The Witcher 3

The third game in CD Projekt RED’s expansive RPG series, The Witcher 3 is our RPG benchmark of choice. Utilizing the company’s in-house engine, REDengine 3, The Witcher makes use of an array of DirectX 11 features, all of which combine to make the game both stunning and surprisingly GPU-intensive. Our benchmark is based on an action-heavy in-engine cutscene early in the game, and Hairworks is disabled.

The Witcher 3 - 3840x2160 - Ultra Quality (No Hairworks)

The Witcher 3 - 2560x1440 - Ultra Quality (No Hairworks)

NVIDIA primarily promotes the GTX 1080 Ti as a 4K card, and for good reason. Thanks to Bigger Pascal, NVIDIA finally has the performance to break 60fps on a number of games at 4K, with The Witcher 3 chief among them. At 60.1fps it just makes that mark, with virtually no room to spare.

Overall this game is a strong showing for NVIDIA’s newest card. The GTX 1080 Ti picks up another 32% over the GTX 1080, and 75% over the last-generation GTX 980 Ti.

Crysis 3 The Division
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  • Jon Tseng - Thursday, March 9, 2017 - link

    Launch day Anandtech review?

    My my wonders never cease! :-)
    Reply
  • Ryan Smith - Thursday, March 9, 2017 - link

    For my next trick, watch me pull a rabbit out of my hat. Reply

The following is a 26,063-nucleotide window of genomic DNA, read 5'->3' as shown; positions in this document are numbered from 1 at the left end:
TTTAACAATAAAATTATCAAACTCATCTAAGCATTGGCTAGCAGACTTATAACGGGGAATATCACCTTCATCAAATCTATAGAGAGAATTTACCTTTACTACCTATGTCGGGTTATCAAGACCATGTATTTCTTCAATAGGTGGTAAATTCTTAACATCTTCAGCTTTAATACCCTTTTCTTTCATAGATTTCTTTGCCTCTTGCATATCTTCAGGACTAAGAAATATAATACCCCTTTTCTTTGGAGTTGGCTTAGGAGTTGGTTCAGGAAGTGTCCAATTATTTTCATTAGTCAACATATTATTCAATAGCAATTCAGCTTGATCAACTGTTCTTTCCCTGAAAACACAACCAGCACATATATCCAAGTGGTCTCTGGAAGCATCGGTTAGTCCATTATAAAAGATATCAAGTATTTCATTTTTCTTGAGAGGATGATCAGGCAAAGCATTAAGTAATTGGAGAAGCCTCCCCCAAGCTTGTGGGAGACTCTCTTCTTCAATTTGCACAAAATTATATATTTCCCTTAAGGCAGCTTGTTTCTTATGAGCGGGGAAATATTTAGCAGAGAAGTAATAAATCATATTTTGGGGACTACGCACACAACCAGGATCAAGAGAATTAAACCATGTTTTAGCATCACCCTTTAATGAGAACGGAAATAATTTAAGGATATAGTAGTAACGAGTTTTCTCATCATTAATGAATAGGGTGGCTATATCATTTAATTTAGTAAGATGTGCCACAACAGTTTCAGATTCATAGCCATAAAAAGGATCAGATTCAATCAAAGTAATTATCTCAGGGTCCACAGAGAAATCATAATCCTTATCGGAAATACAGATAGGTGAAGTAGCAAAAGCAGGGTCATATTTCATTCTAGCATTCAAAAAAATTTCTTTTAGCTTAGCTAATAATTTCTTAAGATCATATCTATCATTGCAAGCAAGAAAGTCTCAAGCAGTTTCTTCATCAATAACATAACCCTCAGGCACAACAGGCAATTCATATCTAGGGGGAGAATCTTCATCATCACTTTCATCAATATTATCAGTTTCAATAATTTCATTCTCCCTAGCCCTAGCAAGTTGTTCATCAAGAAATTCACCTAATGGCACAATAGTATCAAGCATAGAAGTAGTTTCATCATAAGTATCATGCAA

• blanarahul - Thursday, March 9, 2017 - link

    Ooh. Reply
  • YukaKun - Thursday, March 9, 2017 - link

    /claps

    Good article as usual.

    Cheers!
    Reply
  • Yaldabaoth - Thursday, March 9, 2017 - link

    Rocky: "Again?" Reply
  • Ryan Smith - Thursday, March 9, 2017 - link

    No doubt about it. I gotta get another hat. Reply
  • Anonymous Blowhard - Thursday, March 9, 2017 - link

    And now here's something we hope you'll really like. Reply
  • close - Friday, March 10, 2017 - link

    Quick question: shouldn't the memory clock in the table on the fist page be expressed in Hz instead of bps being a clock and all? Or you could go with throughput but that would be just shy of 500GBps I think... Reply
  • Ryan Smith - Friday, March 10, 2017 - link

    Good question. Because of the various clocks within GDDR5(X)*, memory manufacturers prefer that we list the speed as bandwidth per pin instead of frequency. The end result is that the unit is in bps rather than Hz.

    * http://images.anandtech.com/doci/10325/GDDR5X_Cloc...
    Reply
  • close - Friday, March 10, 2017 - link

    Probably due to the QDR part that's not obvious from reading a just the frequency. Thanks. Reply

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